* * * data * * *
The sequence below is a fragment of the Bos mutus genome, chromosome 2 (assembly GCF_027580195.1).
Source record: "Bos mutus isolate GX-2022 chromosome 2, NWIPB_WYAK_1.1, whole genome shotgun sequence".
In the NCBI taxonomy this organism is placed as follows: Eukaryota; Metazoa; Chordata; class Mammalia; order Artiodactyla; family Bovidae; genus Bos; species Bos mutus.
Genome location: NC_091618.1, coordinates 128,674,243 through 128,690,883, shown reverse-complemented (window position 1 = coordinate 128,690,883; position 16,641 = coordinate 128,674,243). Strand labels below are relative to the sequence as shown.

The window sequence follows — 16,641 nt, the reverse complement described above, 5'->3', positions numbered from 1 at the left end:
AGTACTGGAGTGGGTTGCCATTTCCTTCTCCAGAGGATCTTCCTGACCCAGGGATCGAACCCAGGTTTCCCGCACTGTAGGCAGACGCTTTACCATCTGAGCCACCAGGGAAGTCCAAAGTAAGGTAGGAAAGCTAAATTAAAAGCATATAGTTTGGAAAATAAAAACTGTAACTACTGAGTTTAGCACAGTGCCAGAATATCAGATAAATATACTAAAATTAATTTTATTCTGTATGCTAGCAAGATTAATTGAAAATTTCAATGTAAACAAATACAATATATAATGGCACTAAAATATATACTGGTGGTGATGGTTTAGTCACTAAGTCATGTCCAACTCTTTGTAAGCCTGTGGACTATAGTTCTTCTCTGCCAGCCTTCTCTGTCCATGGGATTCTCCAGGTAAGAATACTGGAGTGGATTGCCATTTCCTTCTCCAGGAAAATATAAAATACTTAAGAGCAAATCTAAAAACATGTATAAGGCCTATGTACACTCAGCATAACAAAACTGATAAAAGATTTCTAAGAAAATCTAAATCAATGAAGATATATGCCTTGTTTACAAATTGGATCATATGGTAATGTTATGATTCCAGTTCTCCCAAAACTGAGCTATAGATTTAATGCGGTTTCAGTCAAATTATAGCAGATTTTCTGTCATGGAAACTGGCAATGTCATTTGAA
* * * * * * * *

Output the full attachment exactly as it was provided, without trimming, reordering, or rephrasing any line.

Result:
The sequence below is a fragment of the Bos mutus genome, chromosome 2 (assembly GCF_027580195.1).
Source record: "Bos mutus isolate GX-2022 chromosome 2, NWIPB_WYAK_1.1, whole genome shotgun sequence".
In the NCBI taxonomy this organism is placed as follows: Eukaryota; Metazoa; Chordata; class Mammalia; order Artiodactyla; family Bovidae; genus Bos; species Bos mutus.
Genome location: NC_091618.1, coordinates 128,674,243 through 128,690,883, shown reverse-complemented (window position 1 = coordinate 128,690,883; position 16,641 = coordinate 128,674,243). Strand labels below are relative to the sequence as shown.

The window sequence follows — 16,641 nt, the reverse complement described above, 5'->3', positions numbered from 1 at the left end:
AGTACTGGAGTGGGTTGCCATTTCCTTCTCCAGAGGATCTTCCTGACCCAGGGATCGAACCCAGGTTTCCCGCACTGTAGGCAGACGCTTTACCATCTGAGCCACCAGGGAAGTCCAAAGTAAGGTAGGAAAGCTAAATTAAAAGCATATAGTTTGGAAAATAAAAACTGTAACTACTGAGTTTAGCACAGTGCCAGAATATCAGATAAATATACTAAAATTAATTTTATTCTGTATGCTAGCAAGATTAATTGAAAATTTCAATGTAAACAAATACAATATATAATGGCACTAAAATATATACTGGTGGTGATGGTTTAGTCACTAAGTCATGTCCAACTCTTTGTAAGCCTGTGGACTATAGTTCTTCTCTGCCAGCCTTCTCTGTCCATGGGATTCTCCAGGTAAGAATACTGGAGTGGATTGCCATTTCCTTCTCCAGGAAAATATAAAATACTTAAGAGCAAATCTAAAAACATGTATAAGGCCTATGTACACTCAGCATAACAAAACTGATAAAAGATTTCTAAGAAAATCTAAATCAATGAAGATATATGCCTTGTTTACAAATTGGATCATATGGTAATGTTATGATTCCAGTTCTCCCAAAACTGAGCTATAGATTTAATGCGGTTTCAGTCAAATTATAGCAGATTTTCTGTCATGGAAACTGGCAATGTCATTTGAA